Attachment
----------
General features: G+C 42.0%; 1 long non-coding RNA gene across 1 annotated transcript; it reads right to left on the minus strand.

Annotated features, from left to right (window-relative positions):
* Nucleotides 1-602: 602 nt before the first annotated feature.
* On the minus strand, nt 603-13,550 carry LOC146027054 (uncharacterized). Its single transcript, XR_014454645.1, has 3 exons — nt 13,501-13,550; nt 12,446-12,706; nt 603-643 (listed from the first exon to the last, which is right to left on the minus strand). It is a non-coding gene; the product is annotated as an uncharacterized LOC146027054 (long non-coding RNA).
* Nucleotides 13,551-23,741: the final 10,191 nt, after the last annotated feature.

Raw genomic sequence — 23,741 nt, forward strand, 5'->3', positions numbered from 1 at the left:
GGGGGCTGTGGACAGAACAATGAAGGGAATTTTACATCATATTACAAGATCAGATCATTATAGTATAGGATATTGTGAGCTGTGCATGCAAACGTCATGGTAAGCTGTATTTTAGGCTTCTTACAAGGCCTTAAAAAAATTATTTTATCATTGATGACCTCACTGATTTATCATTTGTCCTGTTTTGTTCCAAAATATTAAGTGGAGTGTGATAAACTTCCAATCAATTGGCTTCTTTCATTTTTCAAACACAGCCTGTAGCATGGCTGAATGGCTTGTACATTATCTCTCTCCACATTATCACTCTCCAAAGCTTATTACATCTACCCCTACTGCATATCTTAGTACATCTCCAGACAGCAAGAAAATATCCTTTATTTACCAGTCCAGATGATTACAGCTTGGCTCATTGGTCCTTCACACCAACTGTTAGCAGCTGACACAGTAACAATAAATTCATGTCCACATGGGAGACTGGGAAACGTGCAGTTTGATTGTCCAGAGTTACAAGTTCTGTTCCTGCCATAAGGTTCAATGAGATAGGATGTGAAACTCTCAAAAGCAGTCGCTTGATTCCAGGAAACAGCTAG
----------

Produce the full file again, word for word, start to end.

General features: G+C 42.0%; 1 long non-coding RNA gene across 1 annotated transcript; it reads right to left on the minus strand.

Annotated features, from left to right (window-relative positions):
* Nucleotides 1-602: 602 nt before the first annotated feature.
* On the minus strand, nt 603-13,550 carry LOC146027054 (uncharacterized). Its single transcript, XR_014454645.1, has 3 exons — nt 13,501-13,550; nt 12,446-12,706; nt 603-643 (listed from the first exon to the last, which is right to left on the minus strand). It is a non-coding gene; the product is annotated as an uncharacterized LOC146027054 (long non-coding RNA).
* Nucleotides 13,551-23,741: the final 10,191 nt, after the last annotated feature.

Raw genomic sequence — 23,741 nt, forward strand, 5'->3', positions numbered from 1 at the left:
GGGGGCTGTGGACAGAACAATGAAGGGAATTTTACATCATATTACAAGATCAGATCATTATAGTATAGGATATTGTGAGCTGTGCATGCAAACGTCATGGTAAGCTGTATTTTAGGCTTCTTACAAGGCCTTAAAAAAATTATTTTATCATTGATGACCTCACTGATTTATCATTTGTCCTGTTTTGTTCCAAAATATTAAGTGGAGTGTGATAAACTTCCAATCAATTGGCTTCTTTCATTTTTCAAACACAGCCTGTAGCATGGCTGAATGGCTTGTACATTATCTCTCTCCACATTATCACTCTCCAAAGCTTATTACATCTACCCCTACTGCATATCTTAGTACATCTCCAGACAGCAAGAAAATATCCTTTATTTACCAGTCCAGATGATTACAGCTTGGCTCATTGGTCCTTCACACCAACTGTTAGCAGCTGACACAGTAACAATAAATTCATGTCCACATGGGAGACTGGGAAACGTGCAGTTTGATTGTCCAGAGTTACAAGTTCTGTTCCTGCCATAAGGTTCAATGAGATAGGATGTGAAACTCTCAAAAGCAGTCGCTTGATTCCAGGAAACAGCTAG